Lauren White Murphy, Anna Banks Brendan McCarthy, Cyprian Cassar and Lesley Ann Halvey round out Ireland’s writing and production team.
With the background out of the way, here is what we at ESC United think of Ireland’s entry for Junior Eurovision 2021.
Providing their thoughts for Junior Eurovision this season: Boris Meersman (Belgium), Connor Terry (Oklahoma), James Maude (California), Melanie Otto (The Netherlands), Roy Postema (the Netherlands), Stefan Resimic (Serbia), Tyler Griffiths (Alaska), and William Carter (Texas).
Boris – 8 – “After “IOU” and “Calon yn Curo”, I’m always excited to find out what type of ‘awkward middle-stage Pokémon‘ will be repping the Celtics at JESC. ‘Teenrock littered with clunky pop culture rhymes’ (“C’est la vie” / “zoom TV” lmfao <3) is what they’ve chosen to serve this year and I’ve embraced it in all of its lametastic glory. <3″
Connor – 8.5 – “Maiu and Ireland really surprised me with this entry because I was worried that they’d go for a ballad with Maiu’s tone and past performances on the national final. However, this song will light up the arena in Paris and fill us up with joy and excitement – means I’ll have to bust out my Irish flag again for the final. Also MORE ANNA KEARNEY AT JESC?!? We are not worthy, truly. Ireland got this one right and I can’t wait to see this one live.”
James – 9.5 – “This reminds of the great Gaelic and Celtic rock renaissance of the 1980s, groovy rebellious post-punk with an attitude. The “Banshee” herself, Anna Kearney, pops in at the bridge like she is warning us of the youth rebellion to come. This is probably Ireland’s best effort of the past decade at Eurovision, both junior and senior.”
Melanie – 6.5 – “Ireland is bringing us some teen pop rock song in Irish. It’s bringing me back to my childhood somehow and I really love the nostalgic vibe in it. Also like the fact that their 2019 representative Anna got a little part in this song. Just don’t know if it’s strong enough to win this competition. I just hope he can bring the uplifting vibe on stage.”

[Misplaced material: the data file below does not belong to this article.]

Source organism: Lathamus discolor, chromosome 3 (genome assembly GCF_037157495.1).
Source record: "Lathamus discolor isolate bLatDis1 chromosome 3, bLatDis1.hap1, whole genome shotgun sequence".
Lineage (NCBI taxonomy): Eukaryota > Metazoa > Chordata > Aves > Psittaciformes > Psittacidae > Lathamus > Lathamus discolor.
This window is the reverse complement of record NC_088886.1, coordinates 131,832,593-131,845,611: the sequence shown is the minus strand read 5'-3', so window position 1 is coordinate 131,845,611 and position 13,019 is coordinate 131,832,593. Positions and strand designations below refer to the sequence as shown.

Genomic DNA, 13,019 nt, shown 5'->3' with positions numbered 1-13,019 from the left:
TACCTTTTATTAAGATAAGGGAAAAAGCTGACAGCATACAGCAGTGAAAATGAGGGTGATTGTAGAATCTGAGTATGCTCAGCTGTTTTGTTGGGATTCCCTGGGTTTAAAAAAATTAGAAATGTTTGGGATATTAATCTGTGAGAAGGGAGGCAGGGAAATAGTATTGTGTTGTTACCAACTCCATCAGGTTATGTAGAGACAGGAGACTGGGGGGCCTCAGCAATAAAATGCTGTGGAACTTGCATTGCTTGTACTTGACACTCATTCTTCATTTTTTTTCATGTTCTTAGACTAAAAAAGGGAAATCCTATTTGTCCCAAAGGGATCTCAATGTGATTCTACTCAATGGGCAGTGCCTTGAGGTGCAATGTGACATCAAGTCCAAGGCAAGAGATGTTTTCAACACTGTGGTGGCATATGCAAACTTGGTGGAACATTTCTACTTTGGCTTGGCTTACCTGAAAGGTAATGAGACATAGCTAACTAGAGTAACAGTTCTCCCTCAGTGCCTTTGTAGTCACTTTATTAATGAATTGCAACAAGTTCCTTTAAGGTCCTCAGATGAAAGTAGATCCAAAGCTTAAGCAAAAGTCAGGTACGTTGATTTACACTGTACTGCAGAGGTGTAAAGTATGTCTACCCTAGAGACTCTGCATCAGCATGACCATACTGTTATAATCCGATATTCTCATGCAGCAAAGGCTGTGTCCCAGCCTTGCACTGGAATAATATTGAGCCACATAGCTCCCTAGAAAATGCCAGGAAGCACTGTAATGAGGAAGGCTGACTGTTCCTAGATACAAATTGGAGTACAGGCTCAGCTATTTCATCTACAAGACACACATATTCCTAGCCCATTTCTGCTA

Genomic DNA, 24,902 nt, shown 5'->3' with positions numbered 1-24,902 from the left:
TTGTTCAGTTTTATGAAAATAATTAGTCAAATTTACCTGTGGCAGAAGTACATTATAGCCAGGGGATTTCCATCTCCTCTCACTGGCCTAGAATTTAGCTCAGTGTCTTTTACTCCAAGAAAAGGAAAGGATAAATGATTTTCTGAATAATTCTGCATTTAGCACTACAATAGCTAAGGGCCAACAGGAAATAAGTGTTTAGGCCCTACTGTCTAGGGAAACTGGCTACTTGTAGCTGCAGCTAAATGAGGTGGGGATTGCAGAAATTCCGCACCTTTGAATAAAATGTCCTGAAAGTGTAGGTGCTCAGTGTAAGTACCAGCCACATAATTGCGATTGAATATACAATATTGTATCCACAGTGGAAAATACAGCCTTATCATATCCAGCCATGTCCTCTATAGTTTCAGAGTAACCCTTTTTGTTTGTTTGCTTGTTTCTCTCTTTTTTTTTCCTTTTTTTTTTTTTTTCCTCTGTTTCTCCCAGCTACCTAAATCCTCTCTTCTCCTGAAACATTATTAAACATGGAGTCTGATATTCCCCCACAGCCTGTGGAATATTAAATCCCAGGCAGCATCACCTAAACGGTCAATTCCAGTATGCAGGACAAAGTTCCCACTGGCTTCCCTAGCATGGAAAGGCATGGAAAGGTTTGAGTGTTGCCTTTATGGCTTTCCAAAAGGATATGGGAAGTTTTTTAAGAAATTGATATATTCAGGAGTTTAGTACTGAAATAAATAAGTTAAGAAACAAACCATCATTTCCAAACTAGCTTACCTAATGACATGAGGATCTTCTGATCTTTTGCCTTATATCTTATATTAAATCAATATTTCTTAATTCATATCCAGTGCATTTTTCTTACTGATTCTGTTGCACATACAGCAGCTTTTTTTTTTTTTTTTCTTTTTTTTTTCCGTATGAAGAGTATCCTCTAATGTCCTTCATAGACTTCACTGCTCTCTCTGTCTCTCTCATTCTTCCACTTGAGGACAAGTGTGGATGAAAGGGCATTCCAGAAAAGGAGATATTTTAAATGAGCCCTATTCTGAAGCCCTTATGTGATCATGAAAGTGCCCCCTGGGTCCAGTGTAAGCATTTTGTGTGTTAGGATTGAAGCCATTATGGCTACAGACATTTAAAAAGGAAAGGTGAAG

Roy – 8 – “IRELAND?! Is this really you?! Firstly, Maiú’s voice is very unique. Then the song itself. It is such a cheerful pop-rock tune! It makes me want to move every time I hear. I feel like the difficulty in this song lies in the pace of the lyrics. The luck for Maiú is that such a rock song, if the vocals are a tad off, it doesn’t matter as much as with an EDM song or a ballad. Ireland could do really well this year and I am beyond excited!”
Stefan – 4 – “I just can’t go over the fact that he walked all over the cafeteria tables. Just kidding! But I have to say that it looks kinda hard for him to sing in Irish. It’s cheerful, it has good vibes, but I am still missing something.”
Tyler – 8.5 – “”Saor (Disappear)” is a song that captures the angst and feeling of wanting to get out during the pandemic, but in a way that also feels uplifting at the same time. I quite like the rock notes in the music, and the instrumentation is very energetic and lively. The sound mixing for Maiú’s lyrics though is a little low for my taste, but the song overall is quite a lot of fun, and hoping it does better than my other Irish Junior favorite, “IOU”.”
William – 4.5 – “Maiú is a super likeable and charismatic performer. Ireland is lucky to have him. But the song itself? I’m not sold. True, it has a great hook and a rocking music arrangement, but I worry this may become forgettable. The song doesn’t stand out in any particular way, so staging will be key. That being said, I have faith in Maiú’s ability to create magic on stage. He’s a talented kid. I think he’s willing and able to do some heavy lifting. I just hope the delegation does its part. This needs a creative staging concept to make an impact.”
Total: 57.5 points (Average = 7.188)
Looks like we’re going to have a strong Junior Eurovision this year with another entrant getting an above 7.0 average. How Ireland stages this will be a concern for Maui – and we have seen Ireland traditionally struggle in this department – but overall, but it does appear this slice of teen rock has some unexpected fans here at ESC United.
Eight countries in, here are our current rankings based on editor scores:
1.) Armenia – 67.5 points (Average = 8.438)
2.) France – 67 points (Average = 8.375)
3.) Georgia – 63.5 points (Average = 7.938)
4.) Azerbaijan– 59.5 points (Average = 7.438)
5.) IRELAND – 57.5 points (Average = 7.188)
6.) Albania – 53.5 points (Average = 6.688)
7.) GERMANY – 52.5 points (Average = 6.563)
8.) Bulgaria – 36.5 points (Average = 4.563)
What do #YOU think of Ireland’s 2021 entry? Do #YOU think it will it soar or will it disappear? Let us know in the comments below, on social media, or in our forum.